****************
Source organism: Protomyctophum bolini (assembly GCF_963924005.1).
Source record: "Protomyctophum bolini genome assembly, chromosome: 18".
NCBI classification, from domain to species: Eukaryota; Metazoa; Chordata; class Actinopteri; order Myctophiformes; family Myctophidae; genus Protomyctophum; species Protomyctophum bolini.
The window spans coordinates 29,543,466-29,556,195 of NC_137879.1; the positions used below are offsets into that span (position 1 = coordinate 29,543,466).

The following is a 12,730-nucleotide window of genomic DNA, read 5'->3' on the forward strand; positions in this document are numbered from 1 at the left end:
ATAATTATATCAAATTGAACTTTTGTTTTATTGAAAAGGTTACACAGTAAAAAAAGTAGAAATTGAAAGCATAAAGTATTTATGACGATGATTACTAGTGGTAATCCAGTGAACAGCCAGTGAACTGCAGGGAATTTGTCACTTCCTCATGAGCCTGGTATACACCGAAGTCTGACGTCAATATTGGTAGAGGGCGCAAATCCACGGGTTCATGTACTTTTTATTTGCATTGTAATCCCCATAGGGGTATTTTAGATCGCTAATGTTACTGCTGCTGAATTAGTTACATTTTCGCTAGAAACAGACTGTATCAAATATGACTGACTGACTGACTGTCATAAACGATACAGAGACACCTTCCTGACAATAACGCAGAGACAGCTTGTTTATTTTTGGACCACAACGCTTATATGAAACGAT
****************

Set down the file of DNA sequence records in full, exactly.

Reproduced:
Source organism: Protomyctophum bolini (assembly GCF_963924005.1).
Source record: "Protomyctophum bolini genome assembly, chromosome: 18".
NCBI classification, from domain to species: Eukaryota; Metazoa; Chordata; class Actinopteri; order Myctophiformes; family Myctophidae; genus Protomyctophum; species Protomyctophum bolini.
The window spans coordinates 29,543,466-29,556,195 of NC_137879.1; the positions used below are offsets into that span (position 1 = coordinate 29,543,466).

The following is a 12,730-nucleotide window of genomic DNA, read 5'->3' on the forward strand; positions in this document are numbered from 1 at the left end:
ATAATTATATCAAATTGAACTTTTGTTTTATTGAAAAGGTTACACAGTAAAAAAAGTAGAAATTGAAAGCATAAAGTATTTATGACGATGATTACTAGTGGTAATCCAGTGAACAGCCAGTGAACTGCAGGGAATTTGTCACTTCCTCATGAGCCTGGTATACACCGAAGTCTGACGTCAATATTGGTAGAGGGCGCAAATCCACGGGTTCATGTACTTTTTATTTGCATTGTAATCCCCATAGGGGTATTTTAGATCGCTAATGTTACTGCTGCTGAATTAGTTACATTTTCGCTAGAAACAGACTGTATCAAATATGACTGACTGACTGACTGTCATAAACGATACAGAGACACCTTCCTGACAATAACGCAGAGACAGCTTGTTTATTTTTGGACCACAACGCTTATATGAAACGAT